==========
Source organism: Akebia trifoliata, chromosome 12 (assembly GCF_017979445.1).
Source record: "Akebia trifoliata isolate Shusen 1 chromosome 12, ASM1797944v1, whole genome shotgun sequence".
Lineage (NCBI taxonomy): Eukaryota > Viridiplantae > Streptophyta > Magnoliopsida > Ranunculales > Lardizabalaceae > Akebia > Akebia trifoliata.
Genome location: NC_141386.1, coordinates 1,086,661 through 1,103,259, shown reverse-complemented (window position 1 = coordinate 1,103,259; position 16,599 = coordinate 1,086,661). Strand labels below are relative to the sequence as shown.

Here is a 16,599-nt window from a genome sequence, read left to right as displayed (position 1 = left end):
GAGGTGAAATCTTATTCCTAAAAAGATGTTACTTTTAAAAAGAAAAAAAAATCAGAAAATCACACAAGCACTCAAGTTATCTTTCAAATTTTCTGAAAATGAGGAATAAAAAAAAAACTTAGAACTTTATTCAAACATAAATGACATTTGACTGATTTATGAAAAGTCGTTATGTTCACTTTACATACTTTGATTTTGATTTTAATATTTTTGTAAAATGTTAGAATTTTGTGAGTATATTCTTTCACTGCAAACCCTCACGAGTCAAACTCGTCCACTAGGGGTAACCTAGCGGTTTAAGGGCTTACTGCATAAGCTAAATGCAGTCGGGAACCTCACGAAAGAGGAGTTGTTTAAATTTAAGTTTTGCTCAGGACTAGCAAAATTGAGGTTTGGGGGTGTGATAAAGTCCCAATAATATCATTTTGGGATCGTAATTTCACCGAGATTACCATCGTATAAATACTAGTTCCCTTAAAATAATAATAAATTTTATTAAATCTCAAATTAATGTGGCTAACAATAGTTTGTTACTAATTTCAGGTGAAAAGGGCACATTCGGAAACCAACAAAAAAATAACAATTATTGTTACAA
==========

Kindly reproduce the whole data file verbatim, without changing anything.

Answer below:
Source organism: Akebia trifoliata, chromosome 12 (assembly GCF_017979445.1).
Source record: "Akebia trifoliata isolate Shusen 1 chromosome 12, ASM1797944v1, whole genome shotgun sequence".
Lineage (NCBI taxonomy): Eukaryota > Viridiplantae > Streptophyta > Magnoliopsida > Ranunculales > Lardizabalaceae > Akebia > Akebia trifoliata.
Genome location: NC_141386.1, coordinates 1,086,661 through 1,103,259, shown reverse-complemented (window position 1 = coordinate 1,103,259; position 16,599 = coordinate 1,086,661). Strand labels below are relative to the sequence as shown.

Here is a 16,599-nt window from a genome sequence, read left to right as displayed (position 1 = left end):
GAGGTGAAATCTTATTCCTAAAAAGATGTTACTTTTAAAAAGAAAAAAAAATCAGAAAATCACACAAGCACTCAAGTTATCTTTCAAATTTTCTGAAAATGAGGAATAAAAAAAAAACTTAGAACTTTATTCAAACATAAATGACATTTGACTGATTTATGAAAAGTCGTTATGTTCACTTTACATACTTTGATTTTGATTTTAATATTTTTGTAAAATGTTAGAATTTTGTGAGTATATTCTTTCACTGCAAACCCTCACGAGTCAAACTCGTCCACTAGGGGTAACCTAGCGGTTTAAGGGCTTACTGCATAAGCTAAATGCAGTCGGGAACCTCACGAAAGAGGAGTTGTTTAAATTTAAGTTTTGCTCAGGACTAGCAAAATTGAGGTTTGGGGGTGTGATAAAGTCCCAATAATATCATTTTGGGATCGTAATTTCACCGAGATTACCATCGTATAAATACTAGTTCCCTTAAAATAATAATAAATTTTATTAAATCTCAAATTAATGTGGCTAACAATAGTTTGTTACTAATTTCAGGTGAAAAGGGCACATTCGGAAACCAACAAAAAAATAACAATTATTGTTACAA